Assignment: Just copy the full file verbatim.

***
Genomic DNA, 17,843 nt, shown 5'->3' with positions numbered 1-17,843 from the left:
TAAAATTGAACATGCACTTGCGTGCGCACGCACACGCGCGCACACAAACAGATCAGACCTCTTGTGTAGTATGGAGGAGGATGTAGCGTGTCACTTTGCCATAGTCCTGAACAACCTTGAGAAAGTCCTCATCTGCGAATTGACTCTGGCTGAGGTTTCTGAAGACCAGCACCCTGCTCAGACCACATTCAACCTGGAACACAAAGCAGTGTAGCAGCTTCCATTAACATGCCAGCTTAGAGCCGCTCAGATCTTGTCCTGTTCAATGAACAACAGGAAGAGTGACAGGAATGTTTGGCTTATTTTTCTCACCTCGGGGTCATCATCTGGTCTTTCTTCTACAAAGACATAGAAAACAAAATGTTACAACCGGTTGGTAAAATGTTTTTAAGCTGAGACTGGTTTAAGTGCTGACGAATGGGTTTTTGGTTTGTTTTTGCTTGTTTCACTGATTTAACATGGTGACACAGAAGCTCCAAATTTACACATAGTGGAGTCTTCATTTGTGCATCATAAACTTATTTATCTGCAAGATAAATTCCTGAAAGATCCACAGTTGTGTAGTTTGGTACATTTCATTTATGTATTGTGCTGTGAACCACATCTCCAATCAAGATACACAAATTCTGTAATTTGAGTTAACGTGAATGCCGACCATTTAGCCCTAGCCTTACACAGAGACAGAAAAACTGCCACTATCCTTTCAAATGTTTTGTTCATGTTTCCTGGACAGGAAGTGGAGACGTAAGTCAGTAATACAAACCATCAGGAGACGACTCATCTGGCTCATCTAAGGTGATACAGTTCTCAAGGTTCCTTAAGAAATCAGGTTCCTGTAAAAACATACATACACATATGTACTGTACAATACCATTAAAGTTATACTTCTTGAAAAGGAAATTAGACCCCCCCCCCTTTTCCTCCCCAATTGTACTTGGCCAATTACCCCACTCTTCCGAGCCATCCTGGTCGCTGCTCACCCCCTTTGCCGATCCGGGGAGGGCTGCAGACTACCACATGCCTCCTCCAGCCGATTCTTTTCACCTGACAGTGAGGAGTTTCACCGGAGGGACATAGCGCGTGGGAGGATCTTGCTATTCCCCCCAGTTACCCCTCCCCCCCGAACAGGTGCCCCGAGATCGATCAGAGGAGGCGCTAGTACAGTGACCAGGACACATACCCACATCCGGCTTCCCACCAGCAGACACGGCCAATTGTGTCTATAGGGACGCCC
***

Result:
Genomic DNA, 17,843 nt, shown 5'->3' with positions numbered 1-17,843 from the left:
TAAAATTGAACATGCACTTGCGTGCGCACGCACACGCGCGCACACAAACAGATCAGACCTCTTGTGTAGTATGGAGGAGGATGTAGCGTGTCACTTTGCCATAGTCCTGAACAACCTTGAGAAAGTCCTCATCTGCGAATTGACTCTGGCTGAGGTTTCTGAAGACCAGCACCCTGCTCAGACCACATTCAACCTGGAACACAAAGCAGTGTAGCAGCTTCCATTAACATGCCAGCTTAGAGCCGCTCAGATCTTGTCCTGTTCAATGAACAACAGGAAGAGTGACAGGAATGTTTGGCTTATTTTTCTCACCTCGGGGTCATCATCTGGTCTTTCTTCTACAAAGACATAGAAAACAAAATGTTACAACCGGTTGGTAAAATGTTTTTAAGCTGAGACTGGTTTAAGTGCTGACGAATGGGTTTTTGGTTTGTTTTTGCTTGTTTCACTGATTTAACATGGTGACACAGAAGCTCCAAATTTACACATAGTGGAGTCTTCATTTGTGCATCATAAACTTATTTATCTGCAAGATAAATTCCTGAAAGATCCACAGTTGTGTAGTTTGGTACATTTCATTTATGTATTGTGCTGTGAACCACATCTCCAATCAAGATACACAAATTCTGTAATTTGAGTTAACGTGAATGCCGACCATTTAGCCCTAGCCTTACACAGAGACAGAAAAACTGCCACTATCCTTTCAAATGTTTTGTTCATGTTTCCTGGACAGGAAGTGGAGACGTAAGTCAGTAATACAAACCATCAGGAGACGACTCATCTGGCTCATCTAAGGTGATACAGTTCTCAAGGTTCCTTAAGAAATCAGGTTCCTGTAAAAACATACATACACATATGTACTGTACAATACCATTAAAGTTATACTTCTTGAAAAGGAAATTAGACCCCCCCCCCTTTTCCTCCCCAATTGTACTTGGCCAATTACCCCACTCTTCCGAGCCATCCTGGTCGCTGCTCACCCCCTTTGCCGATCCGGGGAGGGCTGCAGACTACCACATGCCTCCTCCAGCCGATTCTTTTCACCTGACAGTGAGGAGTTTCACCGGAGGGACATAGCGCGTGGGAGGATCTTGCTATTCCCCCCAGTTACCCCTCCCCCCCGAACAGGTGCCCCGAGATCGATCAGAGGAGGCGCTAGTACAGTGACCAGGACACATACCCACATCCGGCTTCCCACCAGCAGACACGGCCAATTGTGTCTATAGGGACGCCC